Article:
Written by Catherine Berry – Director of Commercial and Cyber Crime at Camargue Specialised Liability Management
Enacted in November 2013, the Protection of Personal Information Act (POPI) aims to bring South Africa in line with international data protection laws. However, currently only a few sections of POPI have already commenced (most notably the formation of the Information Regulator), with the balance to only commence at a later date (to be proclaimed by the President). It is anticipated that POPI shall commence during the course of 2016, however, it should be noted that there is a one year period to show compliance once the commencement date is announced (it is anticipated that this may be extended to a maximum of three years).
Whilst there is a general awareness of POPI, it is useful, when contemplating the exposures facing one’s business, to reconsider exactly what POPI aims to achieve, and what the ramifications for not adhering to these requirements are. Very simply, POPI promotes transparency with regards to what information is collected and what is processed. POPI contains eight conditions for lawful processing of personal information which need to be adhered to: accountability; processing limitation; purpose specification; further processing limitation; information quality; openness; security safeguards; and data subject participation. The definition of personal information is extremely broad and includes (but is not limited to) identity numbers, date of birth and age, contact details, online identifiers, race, gender, ethnic origin, photos, voice recordings, CCTV footage, biometric data, marital status, criminal record, religious or philosophical beliefs, financial and educational information, physical and mental health information, and even membership to organisations. POPI gives rise to three elements of potential liability:
- civil liability for patrimonial and non-patrimonial damages for interference with personal information (whether or not there is intent or negligence);
- criminal liability not exceeding 10 years and/or payment of a fine;
- and administrative liability for an administrative penalty payable to the information regulator, to the maximum of R10 million.
It is of vital importance to note that POPI shall not only apply to new clients’ information but also governs that of existing clients. Thus, you shall have to obtain existing clients’ consent to hold their information.
The issue of protecting the information of which we are custodians of is probably the burning topic at the moment. As is noted above, one of the conditions put forward by POPI is that of security safeguards, requiring that the responsible party ensures the integrity and confidentiality of any personal information in their possession by implementing appropriate, reasonable technical and organisational measures to prevent loss, damage and unauthorized and unlawful access to the personal information in their custody and control. It is under this particular condition that POPI stipulates that the information regulator is to be contacted in the event that there are reasonable grounds to believe that personal information of a data subject has been accessed or acquired by an unauthorised person.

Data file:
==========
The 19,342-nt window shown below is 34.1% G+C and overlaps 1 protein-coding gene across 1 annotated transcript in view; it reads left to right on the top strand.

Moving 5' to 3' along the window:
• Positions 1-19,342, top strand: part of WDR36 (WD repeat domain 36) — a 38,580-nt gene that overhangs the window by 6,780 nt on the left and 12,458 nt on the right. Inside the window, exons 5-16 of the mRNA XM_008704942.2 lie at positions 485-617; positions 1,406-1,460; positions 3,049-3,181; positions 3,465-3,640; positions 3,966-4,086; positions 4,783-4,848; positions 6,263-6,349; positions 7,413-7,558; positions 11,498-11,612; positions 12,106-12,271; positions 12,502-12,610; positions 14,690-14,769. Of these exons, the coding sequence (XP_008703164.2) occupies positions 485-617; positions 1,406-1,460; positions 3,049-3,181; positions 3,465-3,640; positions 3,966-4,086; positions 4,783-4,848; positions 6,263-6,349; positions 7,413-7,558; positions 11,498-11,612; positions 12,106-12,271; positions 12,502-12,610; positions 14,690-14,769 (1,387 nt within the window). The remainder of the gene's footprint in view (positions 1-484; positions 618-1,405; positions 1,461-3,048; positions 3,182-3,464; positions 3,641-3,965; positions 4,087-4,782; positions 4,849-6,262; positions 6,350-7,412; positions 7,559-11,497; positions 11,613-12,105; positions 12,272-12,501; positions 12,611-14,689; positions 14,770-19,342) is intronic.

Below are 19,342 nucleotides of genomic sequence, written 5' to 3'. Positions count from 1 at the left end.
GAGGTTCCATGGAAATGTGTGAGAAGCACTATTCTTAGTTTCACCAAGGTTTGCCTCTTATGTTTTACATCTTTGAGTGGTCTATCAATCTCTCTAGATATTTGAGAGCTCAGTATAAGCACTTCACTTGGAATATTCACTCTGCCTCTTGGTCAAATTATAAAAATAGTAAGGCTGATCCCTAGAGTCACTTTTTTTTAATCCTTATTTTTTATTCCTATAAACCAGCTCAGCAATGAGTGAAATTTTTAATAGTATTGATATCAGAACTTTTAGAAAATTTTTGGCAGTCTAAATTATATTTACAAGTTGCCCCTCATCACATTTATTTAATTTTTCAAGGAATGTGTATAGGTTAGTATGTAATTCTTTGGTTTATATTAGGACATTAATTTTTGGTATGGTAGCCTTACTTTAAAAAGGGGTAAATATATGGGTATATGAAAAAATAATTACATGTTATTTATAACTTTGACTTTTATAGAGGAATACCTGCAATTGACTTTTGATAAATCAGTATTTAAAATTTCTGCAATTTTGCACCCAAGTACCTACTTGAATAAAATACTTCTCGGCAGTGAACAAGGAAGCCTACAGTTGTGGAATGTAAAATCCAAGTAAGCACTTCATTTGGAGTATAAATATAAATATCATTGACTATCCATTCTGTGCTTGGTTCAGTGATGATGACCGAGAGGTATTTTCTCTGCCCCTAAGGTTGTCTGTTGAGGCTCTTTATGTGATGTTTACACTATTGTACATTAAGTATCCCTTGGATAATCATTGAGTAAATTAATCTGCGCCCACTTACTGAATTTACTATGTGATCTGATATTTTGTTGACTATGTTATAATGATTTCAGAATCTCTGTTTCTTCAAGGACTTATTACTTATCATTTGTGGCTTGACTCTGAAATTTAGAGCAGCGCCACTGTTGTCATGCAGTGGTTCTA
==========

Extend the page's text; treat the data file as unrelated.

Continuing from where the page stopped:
One has to wonder how many entities actually have information asset inventories, i.e. can actually pinpoint what information is being held within their systems. This is probably a great starting point for companies wanting to begin moving towards POPI compliance. If you don’t know what information you have, how will you even begin to protect it? Once this identification process is complete, the organisation should look to implement a register to monitor this data and any changes / movements thereof.
It is of paramount importance that the information technologies and controls which are in place be assessed to ensure that they are sufficient. Given the rate at which technology advances and the rate at which hackers are able to exploit new technologies, it is imperative that regular reviews are conducted. Issues which should be given consideration during this assessment is that of disaster recovery and backups; security controls such as firewalls and antivirus software; patching practices; whether data is encrypted (particularly in respect of mobile devices such as laptops, smartphones, external drives, etc.). Security assessment / penetration testing are excellent service offerings which identify potential vulnerabilities in the organisation’s network which can be exploited. Professionals rendering this service shall also advise on how these weaknesses can be repaired / improved.
Ironically, the best controls implemented can be for nought if employees are not appropriately informed. The term boardroom-to-basement perfectly captures the requirement for information security to be an organisation-wide practice, and that is insufficient for only the board of directors to be aware of the exposures and risk management surrounding same. Thus, the organization should be determining who has access to personal information within their systems (external and internal) and whether there is actually a business need for these individuals to have access thereto.
Masthead will be running a series of articles, in conjunction with Camargue, considering various aspects of POPI.
Should you have any questions relating to POPI, please contact your Masthead compliance officer or email firstname.lastname@example.org